Description: The South Durban Basin Multi-Point Plan (SDB-MPP) was established in 2000 to deal with air pollution management at the local government level. R30 million was invested in this project. The objectives of the project were to determine the health risks and environmental risks of the area and formulate a plan to reduce dirty fuels with the help of a policy review and within a legal framework. The project's success was based on taking a multi-stakeholder approach, including the community, local business, and different departments of government at the local, provincial and national levels. This partnership included funding from all levels of government, as well as business and international institutions.
Innovation: One of the most effective results of this project was the approach taken, whereby data was collected, interpreted and solutions acted on, on an ongoing basis. This allowed adjustments to be made while the project was progressing and resulted in it achieving success quickly and efficiently. The establishment of a website, which details the statistics and results of the project, has been set up to make the important information available to range of interested parties. The multi-dimensional approach adopted by this project is particularly innovative.
Effectiveness: The greatest testament to the success of the project was that it laid the foundation for the Air Quality Management Act of 2005. The project's major achievement has been a 45% reduction in sulphur dioxide emissions. This has seen improved health conditions for the surrounding neighbourhoods and improved environmental conditions for the Durban area at large.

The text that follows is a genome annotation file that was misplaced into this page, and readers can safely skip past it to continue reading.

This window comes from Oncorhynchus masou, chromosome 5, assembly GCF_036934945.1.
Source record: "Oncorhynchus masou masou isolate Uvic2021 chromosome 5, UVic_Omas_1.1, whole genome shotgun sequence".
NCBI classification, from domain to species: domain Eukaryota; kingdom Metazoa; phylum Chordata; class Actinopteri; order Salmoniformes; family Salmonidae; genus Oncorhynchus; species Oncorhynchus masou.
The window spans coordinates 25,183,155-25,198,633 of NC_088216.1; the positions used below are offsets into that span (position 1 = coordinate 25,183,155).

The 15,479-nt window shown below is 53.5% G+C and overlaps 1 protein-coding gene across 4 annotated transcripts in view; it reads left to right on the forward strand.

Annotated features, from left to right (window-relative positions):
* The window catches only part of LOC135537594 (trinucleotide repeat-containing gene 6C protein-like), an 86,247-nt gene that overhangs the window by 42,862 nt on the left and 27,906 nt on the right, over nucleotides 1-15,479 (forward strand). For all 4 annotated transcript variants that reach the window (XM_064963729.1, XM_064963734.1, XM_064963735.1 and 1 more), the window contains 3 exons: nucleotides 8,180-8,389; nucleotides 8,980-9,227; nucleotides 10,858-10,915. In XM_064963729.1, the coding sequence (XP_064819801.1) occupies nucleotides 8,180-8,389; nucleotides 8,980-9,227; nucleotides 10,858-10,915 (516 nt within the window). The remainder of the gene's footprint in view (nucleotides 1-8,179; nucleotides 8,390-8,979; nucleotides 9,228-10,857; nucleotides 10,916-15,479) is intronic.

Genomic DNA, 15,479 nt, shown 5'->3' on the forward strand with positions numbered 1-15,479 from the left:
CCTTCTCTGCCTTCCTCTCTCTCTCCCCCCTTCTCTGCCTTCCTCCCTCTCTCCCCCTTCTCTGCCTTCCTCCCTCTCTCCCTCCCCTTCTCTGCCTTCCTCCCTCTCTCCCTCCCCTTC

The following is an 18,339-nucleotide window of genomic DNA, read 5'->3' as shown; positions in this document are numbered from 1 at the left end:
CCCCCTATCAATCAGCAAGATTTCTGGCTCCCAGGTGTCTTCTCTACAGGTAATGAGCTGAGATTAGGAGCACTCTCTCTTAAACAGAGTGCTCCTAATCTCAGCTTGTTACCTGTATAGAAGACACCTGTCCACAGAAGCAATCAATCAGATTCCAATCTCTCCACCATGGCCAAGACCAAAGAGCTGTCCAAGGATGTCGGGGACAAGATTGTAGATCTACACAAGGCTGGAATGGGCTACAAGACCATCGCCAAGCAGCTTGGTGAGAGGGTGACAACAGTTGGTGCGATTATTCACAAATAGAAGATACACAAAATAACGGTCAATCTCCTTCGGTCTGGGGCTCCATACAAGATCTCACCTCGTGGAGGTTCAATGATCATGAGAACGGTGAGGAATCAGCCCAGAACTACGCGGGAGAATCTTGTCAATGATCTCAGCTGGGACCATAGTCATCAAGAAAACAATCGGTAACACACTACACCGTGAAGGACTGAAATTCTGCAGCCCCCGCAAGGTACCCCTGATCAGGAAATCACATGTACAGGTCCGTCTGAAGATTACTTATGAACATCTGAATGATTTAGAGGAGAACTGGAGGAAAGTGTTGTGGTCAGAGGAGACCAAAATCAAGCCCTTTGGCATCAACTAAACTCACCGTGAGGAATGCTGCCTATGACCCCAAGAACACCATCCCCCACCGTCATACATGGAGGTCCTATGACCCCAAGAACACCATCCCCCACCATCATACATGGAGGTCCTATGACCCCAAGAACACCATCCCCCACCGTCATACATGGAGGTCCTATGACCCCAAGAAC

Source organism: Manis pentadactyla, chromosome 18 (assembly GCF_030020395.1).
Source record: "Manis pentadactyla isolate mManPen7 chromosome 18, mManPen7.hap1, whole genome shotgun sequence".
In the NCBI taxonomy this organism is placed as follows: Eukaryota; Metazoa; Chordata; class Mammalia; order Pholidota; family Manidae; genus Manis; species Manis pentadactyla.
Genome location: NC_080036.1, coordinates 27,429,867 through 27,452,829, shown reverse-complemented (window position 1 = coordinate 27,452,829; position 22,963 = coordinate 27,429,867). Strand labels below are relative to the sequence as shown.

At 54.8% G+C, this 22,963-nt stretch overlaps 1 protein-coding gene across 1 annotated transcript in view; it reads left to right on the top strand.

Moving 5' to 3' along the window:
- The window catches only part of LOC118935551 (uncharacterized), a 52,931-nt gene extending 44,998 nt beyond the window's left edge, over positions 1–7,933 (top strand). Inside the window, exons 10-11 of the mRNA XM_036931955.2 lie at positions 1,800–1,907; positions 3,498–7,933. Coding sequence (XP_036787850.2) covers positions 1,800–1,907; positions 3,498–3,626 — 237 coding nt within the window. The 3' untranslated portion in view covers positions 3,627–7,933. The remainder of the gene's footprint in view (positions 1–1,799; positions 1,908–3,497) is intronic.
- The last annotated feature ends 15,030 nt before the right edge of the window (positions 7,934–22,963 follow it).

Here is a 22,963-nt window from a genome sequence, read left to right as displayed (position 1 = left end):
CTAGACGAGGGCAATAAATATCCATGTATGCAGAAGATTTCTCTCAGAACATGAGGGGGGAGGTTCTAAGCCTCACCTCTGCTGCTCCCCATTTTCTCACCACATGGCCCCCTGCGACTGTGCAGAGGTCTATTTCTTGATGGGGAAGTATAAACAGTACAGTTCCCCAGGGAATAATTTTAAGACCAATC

Poverty Impact: The improved air quality has helped reduce potential health problems for poor households. During studies done before the projects inception, many ailments linked to dirty air conditions were found. The improvements made due to this project reduce potentially high medical expenses and loss of productivity due to ailments such as asthma and other problems related to poor air quality.
Sustainability: This project has created a unique institutional sustainability by training a new group of scientists and technical staff, who are equipped to carry out this and other such projects. This was not previously a reality. The financial security of the project is continually being attended to and they will not only receive local funding in the years to come but also from the international institution DANIDA.
Replication: This project has established a very good framework for replication. All activities have been documented and a very scientific methodology has been adopted. If similar funding and staffing capacity is established elsewhere, this project can be replicated.